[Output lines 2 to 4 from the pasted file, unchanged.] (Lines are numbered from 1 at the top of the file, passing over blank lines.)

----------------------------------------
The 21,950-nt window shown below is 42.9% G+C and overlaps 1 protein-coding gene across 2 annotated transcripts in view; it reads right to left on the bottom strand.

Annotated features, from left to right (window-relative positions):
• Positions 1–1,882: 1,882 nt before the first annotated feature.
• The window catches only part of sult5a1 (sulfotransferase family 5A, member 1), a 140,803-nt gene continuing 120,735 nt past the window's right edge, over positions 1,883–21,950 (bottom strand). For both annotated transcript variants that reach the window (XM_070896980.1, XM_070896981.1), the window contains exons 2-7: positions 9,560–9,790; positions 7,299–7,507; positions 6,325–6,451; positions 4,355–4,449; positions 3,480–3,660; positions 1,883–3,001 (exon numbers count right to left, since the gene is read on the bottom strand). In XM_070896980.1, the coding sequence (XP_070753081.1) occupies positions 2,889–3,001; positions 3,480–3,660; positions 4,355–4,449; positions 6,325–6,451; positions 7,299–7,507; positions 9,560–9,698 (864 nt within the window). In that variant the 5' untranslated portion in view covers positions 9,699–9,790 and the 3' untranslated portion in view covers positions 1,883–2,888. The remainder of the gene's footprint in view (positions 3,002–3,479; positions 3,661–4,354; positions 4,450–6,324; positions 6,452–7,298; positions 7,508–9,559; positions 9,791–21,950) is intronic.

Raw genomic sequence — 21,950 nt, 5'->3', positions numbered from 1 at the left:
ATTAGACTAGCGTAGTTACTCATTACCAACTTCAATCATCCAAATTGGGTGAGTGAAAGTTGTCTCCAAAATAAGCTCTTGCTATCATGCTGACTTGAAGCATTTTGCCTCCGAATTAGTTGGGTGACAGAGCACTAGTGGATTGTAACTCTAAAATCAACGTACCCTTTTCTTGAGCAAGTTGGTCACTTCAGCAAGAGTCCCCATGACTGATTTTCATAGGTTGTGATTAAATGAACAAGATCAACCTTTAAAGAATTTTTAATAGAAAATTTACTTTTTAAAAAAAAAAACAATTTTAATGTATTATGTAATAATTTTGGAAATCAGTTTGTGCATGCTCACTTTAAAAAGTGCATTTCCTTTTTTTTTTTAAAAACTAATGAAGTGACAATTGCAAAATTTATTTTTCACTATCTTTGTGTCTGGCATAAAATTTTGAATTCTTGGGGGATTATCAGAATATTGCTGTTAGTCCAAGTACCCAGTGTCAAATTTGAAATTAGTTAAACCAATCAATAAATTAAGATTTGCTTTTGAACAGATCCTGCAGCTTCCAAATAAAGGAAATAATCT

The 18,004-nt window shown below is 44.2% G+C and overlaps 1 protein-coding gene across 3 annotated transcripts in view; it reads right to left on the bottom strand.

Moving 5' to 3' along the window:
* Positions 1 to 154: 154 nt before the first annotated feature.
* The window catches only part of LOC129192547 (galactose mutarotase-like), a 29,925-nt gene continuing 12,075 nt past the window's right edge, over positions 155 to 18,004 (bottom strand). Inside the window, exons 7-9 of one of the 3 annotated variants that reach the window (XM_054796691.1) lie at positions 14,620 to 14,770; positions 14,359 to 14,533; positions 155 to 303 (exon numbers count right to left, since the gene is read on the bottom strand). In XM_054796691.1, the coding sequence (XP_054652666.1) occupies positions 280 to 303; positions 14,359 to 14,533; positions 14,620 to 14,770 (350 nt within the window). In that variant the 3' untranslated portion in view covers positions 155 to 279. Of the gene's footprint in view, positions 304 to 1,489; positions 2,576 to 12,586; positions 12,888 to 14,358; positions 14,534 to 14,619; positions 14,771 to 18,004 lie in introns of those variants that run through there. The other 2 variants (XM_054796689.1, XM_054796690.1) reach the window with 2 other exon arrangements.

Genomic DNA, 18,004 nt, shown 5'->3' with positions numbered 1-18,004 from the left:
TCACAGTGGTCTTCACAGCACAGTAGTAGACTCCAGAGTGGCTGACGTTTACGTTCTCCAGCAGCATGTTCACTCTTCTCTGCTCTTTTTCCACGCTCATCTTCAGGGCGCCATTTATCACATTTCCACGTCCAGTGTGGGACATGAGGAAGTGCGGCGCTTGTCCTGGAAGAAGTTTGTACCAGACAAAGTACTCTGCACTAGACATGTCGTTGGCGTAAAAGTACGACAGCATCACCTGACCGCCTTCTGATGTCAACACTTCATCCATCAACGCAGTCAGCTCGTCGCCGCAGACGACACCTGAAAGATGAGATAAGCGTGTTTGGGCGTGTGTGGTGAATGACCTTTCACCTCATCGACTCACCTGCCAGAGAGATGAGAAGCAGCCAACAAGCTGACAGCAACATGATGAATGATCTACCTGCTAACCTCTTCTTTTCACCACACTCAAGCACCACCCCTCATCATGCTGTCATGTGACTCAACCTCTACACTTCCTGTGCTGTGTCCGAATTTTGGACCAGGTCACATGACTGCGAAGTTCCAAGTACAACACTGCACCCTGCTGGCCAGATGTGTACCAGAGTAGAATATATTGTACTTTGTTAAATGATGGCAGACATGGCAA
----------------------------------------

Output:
Annotated features, from left to right (window-relative positions):
• Positions 1–1,882: 1,882 nt before the first annotated feature.
• The window catches only part of sult5a1 (sulfotransferase family 5A, member 1), a 140,803-nt gene continuing 120,735 nt past the window's right edge, over positions 1,883–21,950 (bottom strand). For both annotated transcript variants that reach the window (XM_070896980.1, XM_070896981.1), the window contains exons 2-7: positions 9,560–9,790; positions 7,299–7,507; positions 6,325–6,451; positions 4,355–4,449; positions 3,480–3,660; positions 1,883–3,001 (exon numbers count right to left, since the gene is read on the bottom strand). In XM_070896980.1, the coding sequence (XP_070753081.1) occupies positions 2,889–3,001; positions 3,480–3,660; positions 4,355–4,449; positions 6,325–6,451; positions 7,299–7,507; positions 9,560–9,698 (864 nt within the window). In that variant the 5' untranslated portion in view covers positions 9,699–9,790 and the 3' untranslated portion in view covers positions 1,883–2,888. The remainder of the gene's footprint in view (positions 3,002–3,479; positions 3,661–4,354; positions 4,450–6,324; positions 6,452–7,298; positions 7,508–9,559; positions 9,791–21,950) is intronic.